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Did Lincoln offer special services like Cadillac did?

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luxur.review

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Did Lincoln offer any services like Cadillac’s “Roadside Service” which a serviceman would come out and change a tire, tow it away if needed, pay for your meals and a hotel room if it was serious, and bring a loaner. Or Cadillacs “Gold Key Delivery”? Just curious, from what I’ve heard, owning a new Cadillac was really nice.
 

Black Label

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My Navigator comes with Roadside Assistance. Haven't had to use it. I wouldn't ever buy a Cadillac because of that, anyway, because I think they are gaudy with the hearse style tail lights.
 

bbf2530

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Did Lincoln offer any services like Cadillac’s “Roadside Service” which a serviceman would come out and change a tire, tow it away if needed, pay for your meals and a hotel room if it was serious, and bring a loaner. Or Cadillacs “Gold Key Delivery”? Just curious, from what I’ve heard, owning a new Cadillac was really nice.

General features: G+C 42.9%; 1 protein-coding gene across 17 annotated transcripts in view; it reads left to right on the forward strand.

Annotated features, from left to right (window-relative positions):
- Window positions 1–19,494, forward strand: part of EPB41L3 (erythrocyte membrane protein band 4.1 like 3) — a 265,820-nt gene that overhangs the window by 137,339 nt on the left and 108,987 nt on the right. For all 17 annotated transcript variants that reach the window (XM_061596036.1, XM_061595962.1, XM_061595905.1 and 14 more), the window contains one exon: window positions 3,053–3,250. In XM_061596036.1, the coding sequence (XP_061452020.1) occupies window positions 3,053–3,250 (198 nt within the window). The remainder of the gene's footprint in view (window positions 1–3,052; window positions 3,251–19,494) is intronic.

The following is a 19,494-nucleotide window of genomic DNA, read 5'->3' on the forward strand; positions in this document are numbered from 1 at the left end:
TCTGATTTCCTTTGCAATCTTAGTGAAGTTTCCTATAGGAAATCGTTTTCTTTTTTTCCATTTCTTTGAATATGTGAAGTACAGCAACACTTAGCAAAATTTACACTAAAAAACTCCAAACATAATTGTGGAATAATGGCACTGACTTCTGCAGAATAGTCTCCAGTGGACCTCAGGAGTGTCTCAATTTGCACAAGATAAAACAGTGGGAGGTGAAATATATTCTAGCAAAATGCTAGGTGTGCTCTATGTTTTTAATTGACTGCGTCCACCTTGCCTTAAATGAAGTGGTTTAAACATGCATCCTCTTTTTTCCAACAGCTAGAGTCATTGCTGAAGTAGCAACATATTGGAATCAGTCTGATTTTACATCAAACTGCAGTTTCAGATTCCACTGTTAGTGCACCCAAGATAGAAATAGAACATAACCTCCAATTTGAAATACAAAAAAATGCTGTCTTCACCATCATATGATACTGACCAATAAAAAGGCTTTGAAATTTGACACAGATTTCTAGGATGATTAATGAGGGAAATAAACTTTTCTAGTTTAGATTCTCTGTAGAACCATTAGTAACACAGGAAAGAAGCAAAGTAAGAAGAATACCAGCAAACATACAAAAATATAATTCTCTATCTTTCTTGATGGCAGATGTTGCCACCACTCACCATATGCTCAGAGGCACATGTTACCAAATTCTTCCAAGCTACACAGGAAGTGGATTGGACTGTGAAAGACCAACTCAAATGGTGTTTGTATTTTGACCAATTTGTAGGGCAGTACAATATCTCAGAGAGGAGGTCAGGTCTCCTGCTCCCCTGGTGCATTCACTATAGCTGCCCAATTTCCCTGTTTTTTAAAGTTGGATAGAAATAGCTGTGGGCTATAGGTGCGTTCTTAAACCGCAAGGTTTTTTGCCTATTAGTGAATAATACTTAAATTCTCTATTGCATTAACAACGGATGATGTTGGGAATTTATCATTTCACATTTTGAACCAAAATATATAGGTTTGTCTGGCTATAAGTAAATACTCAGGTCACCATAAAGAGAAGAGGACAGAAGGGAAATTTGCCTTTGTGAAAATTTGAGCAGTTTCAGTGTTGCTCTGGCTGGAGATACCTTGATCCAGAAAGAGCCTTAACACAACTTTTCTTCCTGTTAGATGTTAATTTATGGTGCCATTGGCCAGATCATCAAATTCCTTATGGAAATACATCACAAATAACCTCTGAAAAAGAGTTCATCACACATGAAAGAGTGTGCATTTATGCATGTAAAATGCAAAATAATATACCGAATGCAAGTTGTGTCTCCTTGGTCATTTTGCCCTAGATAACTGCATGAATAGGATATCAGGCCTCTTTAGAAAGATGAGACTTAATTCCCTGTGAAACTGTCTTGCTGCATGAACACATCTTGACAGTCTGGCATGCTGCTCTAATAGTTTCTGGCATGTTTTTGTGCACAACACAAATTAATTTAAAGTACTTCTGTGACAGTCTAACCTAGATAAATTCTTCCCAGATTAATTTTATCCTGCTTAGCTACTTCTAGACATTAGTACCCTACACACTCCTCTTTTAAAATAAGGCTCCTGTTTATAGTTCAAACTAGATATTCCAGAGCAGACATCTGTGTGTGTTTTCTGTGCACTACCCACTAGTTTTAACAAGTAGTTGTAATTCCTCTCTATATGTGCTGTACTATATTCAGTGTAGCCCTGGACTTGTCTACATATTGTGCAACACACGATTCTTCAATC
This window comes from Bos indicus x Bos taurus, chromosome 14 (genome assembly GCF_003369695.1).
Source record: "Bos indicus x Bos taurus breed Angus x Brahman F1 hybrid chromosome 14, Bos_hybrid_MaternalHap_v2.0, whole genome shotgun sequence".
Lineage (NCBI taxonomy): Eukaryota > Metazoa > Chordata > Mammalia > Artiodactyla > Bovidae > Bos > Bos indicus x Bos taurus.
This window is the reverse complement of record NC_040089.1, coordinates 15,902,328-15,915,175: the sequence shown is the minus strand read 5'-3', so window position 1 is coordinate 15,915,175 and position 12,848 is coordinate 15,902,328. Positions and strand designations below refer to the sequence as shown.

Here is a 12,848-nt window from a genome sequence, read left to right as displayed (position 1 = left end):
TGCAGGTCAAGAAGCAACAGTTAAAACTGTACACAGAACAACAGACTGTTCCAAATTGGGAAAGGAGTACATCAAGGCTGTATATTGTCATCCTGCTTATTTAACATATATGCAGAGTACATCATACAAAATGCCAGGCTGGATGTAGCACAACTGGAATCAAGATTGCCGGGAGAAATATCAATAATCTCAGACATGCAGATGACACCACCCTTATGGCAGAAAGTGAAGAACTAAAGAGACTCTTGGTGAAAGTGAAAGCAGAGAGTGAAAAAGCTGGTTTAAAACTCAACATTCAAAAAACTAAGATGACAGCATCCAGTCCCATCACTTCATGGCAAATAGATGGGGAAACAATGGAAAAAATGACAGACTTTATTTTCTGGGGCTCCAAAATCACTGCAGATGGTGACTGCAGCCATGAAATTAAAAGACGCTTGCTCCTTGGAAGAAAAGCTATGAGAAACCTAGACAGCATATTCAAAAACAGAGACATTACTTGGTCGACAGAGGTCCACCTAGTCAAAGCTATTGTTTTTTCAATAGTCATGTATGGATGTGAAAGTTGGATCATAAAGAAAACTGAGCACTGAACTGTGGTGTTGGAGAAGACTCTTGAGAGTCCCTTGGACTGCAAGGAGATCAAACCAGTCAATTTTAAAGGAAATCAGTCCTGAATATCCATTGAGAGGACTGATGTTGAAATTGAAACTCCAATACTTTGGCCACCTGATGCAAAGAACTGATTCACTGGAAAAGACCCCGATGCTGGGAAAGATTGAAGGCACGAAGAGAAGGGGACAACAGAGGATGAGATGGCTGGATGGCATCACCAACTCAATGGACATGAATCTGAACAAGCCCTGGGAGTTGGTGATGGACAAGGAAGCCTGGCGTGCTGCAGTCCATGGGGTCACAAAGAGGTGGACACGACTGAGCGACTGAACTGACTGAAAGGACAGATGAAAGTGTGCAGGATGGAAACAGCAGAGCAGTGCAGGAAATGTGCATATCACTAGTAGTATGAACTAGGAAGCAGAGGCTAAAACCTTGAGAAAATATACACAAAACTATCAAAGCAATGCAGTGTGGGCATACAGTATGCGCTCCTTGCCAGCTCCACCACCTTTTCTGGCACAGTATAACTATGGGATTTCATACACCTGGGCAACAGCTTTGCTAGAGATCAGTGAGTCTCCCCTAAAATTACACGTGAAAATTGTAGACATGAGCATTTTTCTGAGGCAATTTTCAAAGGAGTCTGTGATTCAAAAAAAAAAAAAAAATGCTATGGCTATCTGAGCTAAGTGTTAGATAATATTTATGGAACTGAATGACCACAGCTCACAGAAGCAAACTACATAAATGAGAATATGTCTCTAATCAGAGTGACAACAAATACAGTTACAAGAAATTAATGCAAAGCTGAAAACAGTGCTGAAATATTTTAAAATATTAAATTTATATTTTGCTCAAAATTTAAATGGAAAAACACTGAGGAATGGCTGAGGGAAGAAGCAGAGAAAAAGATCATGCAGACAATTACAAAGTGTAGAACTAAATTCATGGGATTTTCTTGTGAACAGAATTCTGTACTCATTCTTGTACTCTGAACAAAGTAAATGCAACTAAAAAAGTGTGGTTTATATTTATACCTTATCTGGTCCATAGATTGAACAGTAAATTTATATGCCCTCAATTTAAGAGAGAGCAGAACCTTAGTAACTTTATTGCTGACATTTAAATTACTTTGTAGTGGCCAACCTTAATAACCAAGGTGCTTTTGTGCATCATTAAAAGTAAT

Hi luxur. Yes, Lincoln has offered "Lincoln Roadside Assistance", consisting of complementary roadside assistance/service, towing and other amenities, for many years now. For 2013+ model year vehicles, it is for the lifetime ownership of the original owner.

Good luck.
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jkeaton

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Well darn, I was thinking something much more elaborate and personal than just "roadside assistance", as in the actual lincoln service person. Not your typical independent service/towing. Thanks for setting me straight guys,
 
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Corsart

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I think Lincoln's "Concierge service" is one of the industries most gracious service for luxury car owners. In addition to 24/7 roadside, they'll pick up and deliver your car for service (with a wash), and there's always those cheerful live people available via phone to help with what ever question you might have about your car or it's ownership.
 

Black Label

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Well darn, I was thinking something much more elaborate and personal than just "roadside assistance", as in the actual lincoln service person. Not your typical independent service/towing. Thanks for setting me straight guys,
Maybe the Cadillac folks come out and fix your car and bring espresso, etc. :ROFLMAO: